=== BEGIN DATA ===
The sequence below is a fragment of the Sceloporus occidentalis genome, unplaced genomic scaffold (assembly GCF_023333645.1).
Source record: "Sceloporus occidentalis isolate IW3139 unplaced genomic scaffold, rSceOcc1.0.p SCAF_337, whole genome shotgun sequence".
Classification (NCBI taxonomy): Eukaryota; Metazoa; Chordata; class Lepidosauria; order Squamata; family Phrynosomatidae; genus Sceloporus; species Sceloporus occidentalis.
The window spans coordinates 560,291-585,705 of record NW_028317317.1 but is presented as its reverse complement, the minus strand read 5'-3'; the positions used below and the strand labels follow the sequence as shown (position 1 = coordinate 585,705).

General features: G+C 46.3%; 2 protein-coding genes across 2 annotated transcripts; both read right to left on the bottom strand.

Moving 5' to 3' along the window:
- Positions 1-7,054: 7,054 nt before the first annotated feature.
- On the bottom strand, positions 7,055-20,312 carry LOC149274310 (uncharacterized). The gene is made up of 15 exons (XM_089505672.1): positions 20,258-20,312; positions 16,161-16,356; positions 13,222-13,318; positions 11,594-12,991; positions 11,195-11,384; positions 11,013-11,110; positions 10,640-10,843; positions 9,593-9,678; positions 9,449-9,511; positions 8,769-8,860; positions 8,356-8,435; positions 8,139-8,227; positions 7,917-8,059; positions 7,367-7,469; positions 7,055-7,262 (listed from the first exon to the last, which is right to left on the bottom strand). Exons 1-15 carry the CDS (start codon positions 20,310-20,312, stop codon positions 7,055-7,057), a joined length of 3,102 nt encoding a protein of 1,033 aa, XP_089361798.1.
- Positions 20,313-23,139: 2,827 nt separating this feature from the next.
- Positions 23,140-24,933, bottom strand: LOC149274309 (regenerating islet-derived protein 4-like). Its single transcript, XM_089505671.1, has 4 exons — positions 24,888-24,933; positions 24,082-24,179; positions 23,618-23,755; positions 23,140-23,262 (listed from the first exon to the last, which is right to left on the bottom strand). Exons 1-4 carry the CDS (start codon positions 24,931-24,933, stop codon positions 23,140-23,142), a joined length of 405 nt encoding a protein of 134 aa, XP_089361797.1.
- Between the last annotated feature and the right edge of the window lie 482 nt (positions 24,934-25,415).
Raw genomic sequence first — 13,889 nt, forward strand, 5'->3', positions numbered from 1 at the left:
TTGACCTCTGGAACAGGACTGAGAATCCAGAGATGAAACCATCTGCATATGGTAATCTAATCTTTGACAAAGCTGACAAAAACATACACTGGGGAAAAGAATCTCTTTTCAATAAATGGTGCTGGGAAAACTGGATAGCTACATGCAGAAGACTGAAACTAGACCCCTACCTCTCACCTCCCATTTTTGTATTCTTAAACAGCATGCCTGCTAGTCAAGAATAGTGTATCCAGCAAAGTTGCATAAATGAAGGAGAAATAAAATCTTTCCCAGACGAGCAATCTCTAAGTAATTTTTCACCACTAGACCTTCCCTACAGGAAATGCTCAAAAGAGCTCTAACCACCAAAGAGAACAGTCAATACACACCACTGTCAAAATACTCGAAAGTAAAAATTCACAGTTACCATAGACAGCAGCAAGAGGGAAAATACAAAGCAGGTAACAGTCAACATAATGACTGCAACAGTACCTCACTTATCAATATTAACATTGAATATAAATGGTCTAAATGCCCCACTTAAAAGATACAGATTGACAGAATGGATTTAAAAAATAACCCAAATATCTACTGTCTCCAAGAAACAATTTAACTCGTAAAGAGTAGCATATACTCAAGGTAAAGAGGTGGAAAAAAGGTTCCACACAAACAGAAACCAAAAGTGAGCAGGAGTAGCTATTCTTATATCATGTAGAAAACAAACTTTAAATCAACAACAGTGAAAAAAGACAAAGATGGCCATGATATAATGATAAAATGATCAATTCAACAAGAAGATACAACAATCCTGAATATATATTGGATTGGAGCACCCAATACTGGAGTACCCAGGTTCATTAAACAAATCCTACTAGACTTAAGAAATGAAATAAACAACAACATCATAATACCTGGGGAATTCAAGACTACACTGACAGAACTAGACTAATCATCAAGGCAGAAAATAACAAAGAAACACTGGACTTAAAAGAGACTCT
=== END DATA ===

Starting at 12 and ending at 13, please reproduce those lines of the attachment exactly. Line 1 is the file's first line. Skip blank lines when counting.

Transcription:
Raw genomic sequence first — 13,889 nt, forward strand, 5'->3', positions numbered from 1 at the left:
TTGACCTCTGGAACAGGACTGAGAATCCAGAGATGAAACCATCTGCATATGGTAATCTAATCTTTGACAAAGCTGACAAAAACATACACTGGGGAAAAGAATCTCTTTTCAATAAATGGTGCTGGGAAAACTGGATAGCTACATGCAGAAGACTGAAACTAGACCCCTACCTCTCACCTCCCATTTTTGTATTCTTAAACAGCATGCCTGCTAGTCAAGAATAGTGTATCCAGCAAAGTTGCATAAATGAAGGAGAAATAAAATCTTTCCCAGACGAGCAATCTCTAAGTAATTTTTCACCACTAGACCTTCCCTACAGGAAATGCTCAAAAGAGCTCTAACCACCAAAGAGAACAGTCAATACACACCACTGTCAAAATACTCGAAAGTAAAAATTCACAGTTACCATAGACAGCAGCAAGAGGGAAAATACAAAGCAGGTAACAGTCAACATAATGACTGCAACAGTACCTCACTTATCAATATTAACATTGAATATAAATGGTCTAAATGCCCCACTTAAAAGATACAGATTGACAGAATGGATTTAAAAAATAACCCAAATATCTACTGTCTCCAAGAAACAATTTAACTCGTAAAGAGTAGCATATACTCAAGGTAAAGAGGTGGAAAAAAGGTTCCACACAAACAGAAACCAAAAGTGAGCAGGAGTAGCTATTCTTATATCATGTAGAAAACAAACTTTAAATCAACAACAGTGAAAAAAGACAAAGATGGCCATGATATAATGATAAAATGATCAATTCAACAAGAAGATACAACAATCCTGAATATATATTGGATTGGAGCACCCAATACTGGAGTACCCAGGTTCATTAAACAAATCCTACTAGACTTAAGAAATGAAATAAACAACAACATCATAATACCTGGGGAATTCAAGACTACACTGACAGAACTAGACTAATCATCAAGGCAGAAAATAACAAAGAAACACTGGACTTAAAAGAGACTCT